As previously mentioned the PRBC group emails quite a bit throughout the day on a variety of topics. Frequently they actually involve the blog – does a proposed post create a conflict of interest, upcoming events, discussing substantive PR issues for posts, etc. And sometimes not so much.
Anyone who has to work as part of a team or committee, whether that’s an internal team or a team composed of a client, their internal PR person, the outside agency and frequently others (so probably all of us), has had to deal with various agendas and personalities at the table. Each with their own goals, some necessary, others merely desirable.
Over the course of the last six months, while working the fine and varied PRBC-ers, a few lessons of working within a group of this size have emerged. If you thought a meeting of 4 was rough, try 10+. Same lessons hold true though. Thankfully we don’t usually run into these problems, but they do remind me of other meetings…
• Bring your agenda, leave your stonewalling at home. Ideally everyone at the table is there for a reason. Whether that’s departments, which have interests to protect, or individuals whose opinions are respected, everyone is there for stated or obvious reasons. Let them do their jobs. By drawing unnecessary lines in the sand before even hearing from everyone in the group you’re potentially setting unreasonable or unrealistic standards. If you walk into the meeting with even the concept that there’s a ‘win’ to be had you’re not on the right page yet.
• Bring both ears to the table. Goes hand-in-hand with the above point. Once again, ideally everyone at the table is there for a reason, listen to why they’re there and what interest they’re trying to protect. Legal is likely trying to keep you out of court, PR out of hot water with the public or press, business development/retention to ensure there’s still a company left to run afterwards, etc. We’ll all have our minimum standards which, when expressed as “if we do this we’ll all go to jail” or “yes, we can give away the product but then we’ll have no money to pay anyone,” are usually quite reasonable. There’s usually very little black and very little white but loads of grey to find a happy medium.
The above two could be summarized as “Avoid the 3 Ps — Petty, Pissy, and Petulant.”
• Bring your mouth too. Express yourself. If you tell the group why they can’t say “This is the best thing since sliced bread” they’re more likely accept it rather than if your entire argument is, “We can’t do that.” Once all the cards are on the table the group as a whole can move toward a good solution. Otherwise it looks like you’re stonewalling for the sake of it. Remember though, you’ve got two ears and one mouth, use them in that ratio.
• Admit your ignorance (in its true meaning). You may not know the answer to a question (“Can we sell the product in Canada?”) If you don’t know then say so, certainly don’t make up the answer and don’t dodge. Everyone at the table has had a moment when they got the unexpected question, “I don’t know offhand but will get back to the group by email later today/this week” or “I think so, but need to confirm something before I can definitively say so” is 18 times better than hemming and hawing or glossing over. Two caveats a) If that’s your only role at the table and you don’t know you will look bad b) actually get back to the group (hours or days earlier than promised if possible). This one holds true no matter where you are on the totem pole – even if an underling puts you on the spot, lead and teach by example.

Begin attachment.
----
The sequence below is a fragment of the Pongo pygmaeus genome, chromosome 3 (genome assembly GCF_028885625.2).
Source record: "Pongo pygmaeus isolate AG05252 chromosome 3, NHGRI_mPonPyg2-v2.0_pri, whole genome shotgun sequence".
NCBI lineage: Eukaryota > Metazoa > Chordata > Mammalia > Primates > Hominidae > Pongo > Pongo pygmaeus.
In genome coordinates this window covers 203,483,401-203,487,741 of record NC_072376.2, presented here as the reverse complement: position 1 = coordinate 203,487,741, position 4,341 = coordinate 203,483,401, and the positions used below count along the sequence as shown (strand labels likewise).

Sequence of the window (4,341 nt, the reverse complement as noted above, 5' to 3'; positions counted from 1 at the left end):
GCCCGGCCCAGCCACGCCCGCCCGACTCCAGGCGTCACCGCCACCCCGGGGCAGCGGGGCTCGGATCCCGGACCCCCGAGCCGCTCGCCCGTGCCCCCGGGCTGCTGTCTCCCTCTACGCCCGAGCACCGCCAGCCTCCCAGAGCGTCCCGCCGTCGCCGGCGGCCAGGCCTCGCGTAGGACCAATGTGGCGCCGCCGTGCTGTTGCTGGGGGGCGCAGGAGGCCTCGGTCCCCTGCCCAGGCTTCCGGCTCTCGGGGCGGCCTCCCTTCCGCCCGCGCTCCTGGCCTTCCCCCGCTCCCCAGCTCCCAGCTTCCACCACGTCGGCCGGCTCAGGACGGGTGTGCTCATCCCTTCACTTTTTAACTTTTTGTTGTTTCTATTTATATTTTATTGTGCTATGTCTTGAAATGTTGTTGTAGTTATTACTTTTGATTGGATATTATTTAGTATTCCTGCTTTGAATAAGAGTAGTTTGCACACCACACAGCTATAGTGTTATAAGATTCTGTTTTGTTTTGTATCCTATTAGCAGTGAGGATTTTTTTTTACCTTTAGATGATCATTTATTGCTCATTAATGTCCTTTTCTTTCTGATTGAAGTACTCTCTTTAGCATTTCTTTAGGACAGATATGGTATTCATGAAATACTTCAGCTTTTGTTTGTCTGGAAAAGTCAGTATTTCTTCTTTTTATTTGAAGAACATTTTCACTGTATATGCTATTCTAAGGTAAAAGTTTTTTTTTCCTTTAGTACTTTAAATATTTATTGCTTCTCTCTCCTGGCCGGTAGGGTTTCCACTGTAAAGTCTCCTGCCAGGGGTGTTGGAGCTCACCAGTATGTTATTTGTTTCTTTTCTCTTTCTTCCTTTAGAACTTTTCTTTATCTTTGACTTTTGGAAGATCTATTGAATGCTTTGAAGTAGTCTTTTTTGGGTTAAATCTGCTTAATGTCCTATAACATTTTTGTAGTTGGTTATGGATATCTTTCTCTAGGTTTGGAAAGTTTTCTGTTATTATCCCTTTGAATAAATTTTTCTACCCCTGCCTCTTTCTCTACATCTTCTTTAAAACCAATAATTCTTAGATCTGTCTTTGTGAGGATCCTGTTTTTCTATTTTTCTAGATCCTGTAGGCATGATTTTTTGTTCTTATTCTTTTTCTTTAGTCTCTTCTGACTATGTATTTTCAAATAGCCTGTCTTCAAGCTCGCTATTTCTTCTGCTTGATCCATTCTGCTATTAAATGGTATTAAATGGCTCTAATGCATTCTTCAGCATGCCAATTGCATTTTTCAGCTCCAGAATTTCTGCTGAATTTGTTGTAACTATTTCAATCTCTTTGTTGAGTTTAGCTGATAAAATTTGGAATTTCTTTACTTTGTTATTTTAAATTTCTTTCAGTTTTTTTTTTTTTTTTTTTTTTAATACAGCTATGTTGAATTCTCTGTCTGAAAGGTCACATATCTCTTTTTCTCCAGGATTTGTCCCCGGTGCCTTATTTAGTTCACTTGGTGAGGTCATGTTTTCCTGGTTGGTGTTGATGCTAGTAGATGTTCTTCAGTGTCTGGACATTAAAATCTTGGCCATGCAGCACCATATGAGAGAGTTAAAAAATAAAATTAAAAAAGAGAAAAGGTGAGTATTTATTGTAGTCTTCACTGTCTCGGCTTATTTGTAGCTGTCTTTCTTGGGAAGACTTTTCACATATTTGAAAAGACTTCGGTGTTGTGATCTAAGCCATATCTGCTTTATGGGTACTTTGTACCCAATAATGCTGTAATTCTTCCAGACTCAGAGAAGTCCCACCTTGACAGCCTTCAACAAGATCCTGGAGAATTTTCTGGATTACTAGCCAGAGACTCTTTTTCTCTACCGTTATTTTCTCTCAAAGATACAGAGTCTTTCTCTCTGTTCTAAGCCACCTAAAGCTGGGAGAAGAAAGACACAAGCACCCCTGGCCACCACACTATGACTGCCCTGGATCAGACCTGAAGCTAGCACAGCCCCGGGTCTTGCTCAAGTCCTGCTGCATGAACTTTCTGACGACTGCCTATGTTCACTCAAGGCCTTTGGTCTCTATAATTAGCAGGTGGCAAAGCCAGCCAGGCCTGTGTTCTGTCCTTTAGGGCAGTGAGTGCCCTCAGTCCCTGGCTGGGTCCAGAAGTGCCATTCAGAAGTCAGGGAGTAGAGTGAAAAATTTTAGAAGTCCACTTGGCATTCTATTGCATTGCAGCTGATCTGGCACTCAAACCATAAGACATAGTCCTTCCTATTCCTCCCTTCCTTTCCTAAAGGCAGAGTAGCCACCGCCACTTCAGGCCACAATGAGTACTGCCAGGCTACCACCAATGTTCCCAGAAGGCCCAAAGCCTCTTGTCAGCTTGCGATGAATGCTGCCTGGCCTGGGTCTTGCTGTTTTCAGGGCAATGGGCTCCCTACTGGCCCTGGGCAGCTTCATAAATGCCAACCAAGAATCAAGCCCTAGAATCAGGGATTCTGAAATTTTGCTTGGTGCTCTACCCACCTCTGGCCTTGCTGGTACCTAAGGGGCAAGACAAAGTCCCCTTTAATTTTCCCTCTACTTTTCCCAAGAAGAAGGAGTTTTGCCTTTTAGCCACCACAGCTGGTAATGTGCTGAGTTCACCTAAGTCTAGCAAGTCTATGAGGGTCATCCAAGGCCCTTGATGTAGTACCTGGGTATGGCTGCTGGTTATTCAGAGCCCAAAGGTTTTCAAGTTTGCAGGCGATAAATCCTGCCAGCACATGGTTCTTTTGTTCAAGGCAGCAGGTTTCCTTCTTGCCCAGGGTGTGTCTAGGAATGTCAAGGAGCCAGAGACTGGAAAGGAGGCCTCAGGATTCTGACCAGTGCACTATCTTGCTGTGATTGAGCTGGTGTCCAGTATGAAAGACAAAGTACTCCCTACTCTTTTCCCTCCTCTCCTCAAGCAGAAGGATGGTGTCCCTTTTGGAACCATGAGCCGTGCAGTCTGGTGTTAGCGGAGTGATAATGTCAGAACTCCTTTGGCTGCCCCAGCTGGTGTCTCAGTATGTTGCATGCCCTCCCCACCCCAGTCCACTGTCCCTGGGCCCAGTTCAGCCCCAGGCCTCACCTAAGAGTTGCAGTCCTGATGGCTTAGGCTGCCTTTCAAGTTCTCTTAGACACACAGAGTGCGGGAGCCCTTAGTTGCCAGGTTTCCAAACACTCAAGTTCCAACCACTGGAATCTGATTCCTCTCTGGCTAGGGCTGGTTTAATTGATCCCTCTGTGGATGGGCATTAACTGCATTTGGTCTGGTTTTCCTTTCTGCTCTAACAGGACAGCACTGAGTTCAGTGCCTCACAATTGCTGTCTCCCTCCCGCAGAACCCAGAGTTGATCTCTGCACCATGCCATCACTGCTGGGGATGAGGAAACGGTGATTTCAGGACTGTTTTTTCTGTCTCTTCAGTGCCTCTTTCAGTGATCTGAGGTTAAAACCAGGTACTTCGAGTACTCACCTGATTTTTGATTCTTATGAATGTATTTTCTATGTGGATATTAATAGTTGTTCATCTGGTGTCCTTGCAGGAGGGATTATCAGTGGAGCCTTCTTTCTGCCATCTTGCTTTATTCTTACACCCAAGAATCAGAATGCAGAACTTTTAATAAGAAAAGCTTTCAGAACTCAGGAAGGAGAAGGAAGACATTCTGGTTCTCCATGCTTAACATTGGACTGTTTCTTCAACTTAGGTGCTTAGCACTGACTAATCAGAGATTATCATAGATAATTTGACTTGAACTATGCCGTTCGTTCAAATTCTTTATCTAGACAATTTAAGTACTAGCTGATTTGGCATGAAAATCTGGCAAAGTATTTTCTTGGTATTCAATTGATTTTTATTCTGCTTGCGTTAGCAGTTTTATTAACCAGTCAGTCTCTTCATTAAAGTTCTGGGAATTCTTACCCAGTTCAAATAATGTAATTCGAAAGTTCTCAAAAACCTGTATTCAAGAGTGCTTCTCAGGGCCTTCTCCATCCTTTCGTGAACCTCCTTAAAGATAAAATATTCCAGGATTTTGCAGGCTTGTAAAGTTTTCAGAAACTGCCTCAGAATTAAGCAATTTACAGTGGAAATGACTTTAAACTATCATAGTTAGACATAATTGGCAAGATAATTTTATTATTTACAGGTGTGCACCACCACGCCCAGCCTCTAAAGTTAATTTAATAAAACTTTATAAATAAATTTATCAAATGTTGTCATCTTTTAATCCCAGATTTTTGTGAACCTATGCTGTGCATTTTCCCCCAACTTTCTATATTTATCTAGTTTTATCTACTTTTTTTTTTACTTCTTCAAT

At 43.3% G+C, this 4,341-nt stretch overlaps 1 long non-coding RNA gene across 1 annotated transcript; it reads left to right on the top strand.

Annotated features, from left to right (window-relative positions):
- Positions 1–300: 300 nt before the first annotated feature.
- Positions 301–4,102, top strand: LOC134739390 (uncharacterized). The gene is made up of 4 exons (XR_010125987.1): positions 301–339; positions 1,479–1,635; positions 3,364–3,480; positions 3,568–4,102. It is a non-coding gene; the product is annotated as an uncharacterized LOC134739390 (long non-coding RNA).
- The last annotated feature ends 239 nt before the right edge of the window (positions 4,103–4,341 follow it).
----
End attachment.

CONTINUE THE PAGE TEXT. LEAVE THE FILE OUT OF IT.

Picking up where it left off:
• If you’re leading the team, know your weaknesses. I can’t express this one any better than this blog post from the Harvard Business Review blog. Simply put – you, the leader, will frequently not know it all and you don’t have to. Thanks to Elizabeth Sosnow for tweeting the link to that post last week.
• The buck has to stop somewhere. Frequently (perhaps usually) you won’t get to a majority or plurality decision or the shades of grey just won’t be meeting up. There has to be someone who makes the final decision, and that person has to be comfortable with being unpopular and standing firm (absent any new information or valid arguments). It won’t always be the highest “ranking” person at the table – you can only teach leadership to a certain point then you’ve got let someone else behind the wheel for a test drive. So whether it’s the CEO or the new intern experimenting with YouTube for the company the final decision has to be somebody’s (with, in the case of the intern, someone else with a veto power of course). This person should also realize they won’t always be right and the chorus of “better angels” in the room will shout you down.
Let’s have ’em – not including passive aggressive tips and manipulation (certainly usable tools in their own right), what else have ya got?
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